Shark Mauls Surfer On Remote Australian Beach

Shark Mauls Surfer On Remote Australian Beach

A 34-year-old surfer is in a stable condition after being attacked by a shark in a remote area of Western Australia.

The man was bitten in the abdomen and on the right arm while surfing at Red Bluff on Australia's north west coast on Tuesday afternoon.

The victim, Jon Hines, was helped to safety by a fellow surfer and driven by beachgoers for an hour-and-a-half over dirt tracks to meet an ambulance, which then transferred him to a hospital 140km (85 miles) away in Carnarvon.

He was later flown to the state capital Perth for further treatment.

The attack comes six weeks after surfer Ben Linden, 24, was killed by a five metre (16ft) great white 100 miles (160km) north of Perth in the fifth fatal mauling in Western Australian waters in 10 months.

The spate of attacks has reopened the debate about how best to manage the shark population off the Australian coast.

A report was recently commissioned by the Western Australia state government.

The state's premier, Colin Barnett, said he was considering easing restrictions on both the number of sharks professional fisherman could catch, and on culling large great whites that lurk close to swimming areas.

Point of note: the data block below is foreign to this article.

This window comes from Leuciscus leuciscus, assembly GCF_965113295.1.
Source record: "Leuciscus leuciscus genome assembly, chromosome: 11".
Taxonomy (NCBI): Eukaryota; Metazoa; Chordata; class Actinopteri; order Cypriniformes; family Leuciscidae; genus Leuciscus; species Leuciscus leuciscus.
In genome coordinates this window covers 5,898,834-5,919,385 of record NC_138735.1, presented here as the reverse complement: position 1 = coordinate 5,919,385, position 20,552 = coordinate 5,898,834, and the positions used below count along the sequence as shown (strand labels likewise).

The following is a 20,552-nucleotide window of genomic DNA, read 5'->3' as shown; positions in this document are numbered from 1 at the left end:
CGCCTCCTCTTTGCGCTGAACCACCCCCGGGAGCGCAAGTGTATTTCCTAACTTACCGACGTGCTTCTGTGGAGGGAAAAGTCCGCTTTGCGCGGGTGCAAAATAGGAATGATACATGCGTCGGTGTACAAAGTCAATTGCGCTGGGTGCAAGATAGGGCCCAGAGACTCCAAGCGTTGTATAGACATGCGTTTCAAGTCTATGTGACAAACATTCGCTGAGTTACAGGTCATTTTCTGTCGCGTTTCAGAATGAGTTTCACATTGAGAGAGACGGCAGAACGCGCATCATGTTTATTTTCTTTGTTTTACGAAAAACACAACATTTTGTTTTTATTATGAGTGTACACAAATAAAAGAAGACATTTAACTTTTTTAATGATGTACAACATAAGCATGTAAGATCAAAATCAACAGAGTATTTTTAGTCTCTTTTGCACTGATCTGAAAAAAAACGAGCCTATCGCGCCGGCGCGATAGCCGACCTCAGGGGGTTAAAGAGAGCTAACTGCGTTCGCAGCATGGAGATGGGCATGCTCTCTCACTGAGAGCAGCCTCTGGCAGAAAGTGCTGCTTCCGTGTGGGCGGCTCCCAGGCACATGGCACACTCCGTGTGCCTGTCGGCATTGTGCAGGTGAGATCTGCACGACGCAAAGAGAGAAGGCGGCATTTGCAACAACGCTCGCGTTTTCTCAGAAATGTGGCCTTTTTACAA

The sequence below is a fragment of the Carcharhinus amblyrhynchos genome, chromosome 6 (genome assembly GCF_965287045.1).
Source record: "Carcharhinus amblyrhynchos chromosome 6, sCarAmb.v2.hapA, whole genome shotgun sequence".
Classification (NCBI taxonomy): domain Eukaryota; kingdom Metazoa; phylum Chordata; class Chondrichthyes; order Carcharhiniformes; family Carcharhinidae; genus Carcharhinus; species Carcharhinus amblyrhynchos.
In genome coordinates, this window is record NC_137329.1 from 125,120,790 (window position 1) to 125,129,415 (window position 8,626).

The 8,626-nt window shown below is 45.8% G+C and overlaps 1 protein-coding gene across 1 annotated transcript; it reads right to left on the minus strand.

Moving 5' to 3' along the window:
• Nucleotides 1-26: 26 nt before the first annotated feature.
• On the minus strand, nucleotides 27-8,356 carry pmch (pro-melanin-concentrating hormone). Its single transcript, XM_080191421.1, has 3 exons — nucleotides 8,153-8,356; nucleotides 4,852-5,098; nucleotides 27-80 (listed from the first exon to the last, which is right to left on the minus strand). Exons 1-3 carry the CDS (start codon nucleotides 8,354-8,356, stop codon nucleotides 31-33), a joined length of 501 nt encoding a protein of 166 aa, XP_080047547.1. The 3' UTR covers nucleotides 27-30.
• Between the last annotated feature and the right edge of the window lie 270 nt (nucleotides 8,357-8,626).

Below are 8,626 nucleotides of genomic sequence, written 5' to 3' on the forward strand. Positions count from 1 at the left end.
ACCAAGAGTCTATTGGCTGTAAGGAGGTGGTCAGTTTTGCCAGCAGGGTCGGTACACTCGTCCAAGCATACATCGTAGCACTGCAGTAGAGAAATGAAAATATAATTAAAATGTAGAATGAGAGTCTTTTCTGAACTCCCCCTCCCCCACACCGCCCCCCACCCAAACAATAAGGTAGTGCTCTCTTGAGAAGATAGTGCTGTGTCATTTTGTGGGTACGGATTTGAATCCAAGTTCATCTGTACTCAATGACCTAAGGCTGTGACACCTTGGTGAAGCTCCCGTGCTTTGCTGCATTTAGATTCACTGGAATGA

Mr Barnett said the state government was also looking at providing surf life saving clubs with more equipment to help them protect people in the water, and had increased shark patrols.

"The bottom line is, there clearly are more sharks," he said.

Mr Barnett echoed experts in noting that most shark attacks targeted divers and surfers in remote locations, not at patrolled metropolitan beaches.

"I have said, given the numbers of attacks and another one yesterday, that we will look at everything that is used to minimise the risk of shark attack including shark nets," he said.

Shark nets are strung up on popular beaches to provide a safe swimming area but have been controversial.

"A shark net is in fact a shark trap," Mr Barnett said. "And people have very mixed views about shark nets when they see it in that context, but there are other things that are being looked at."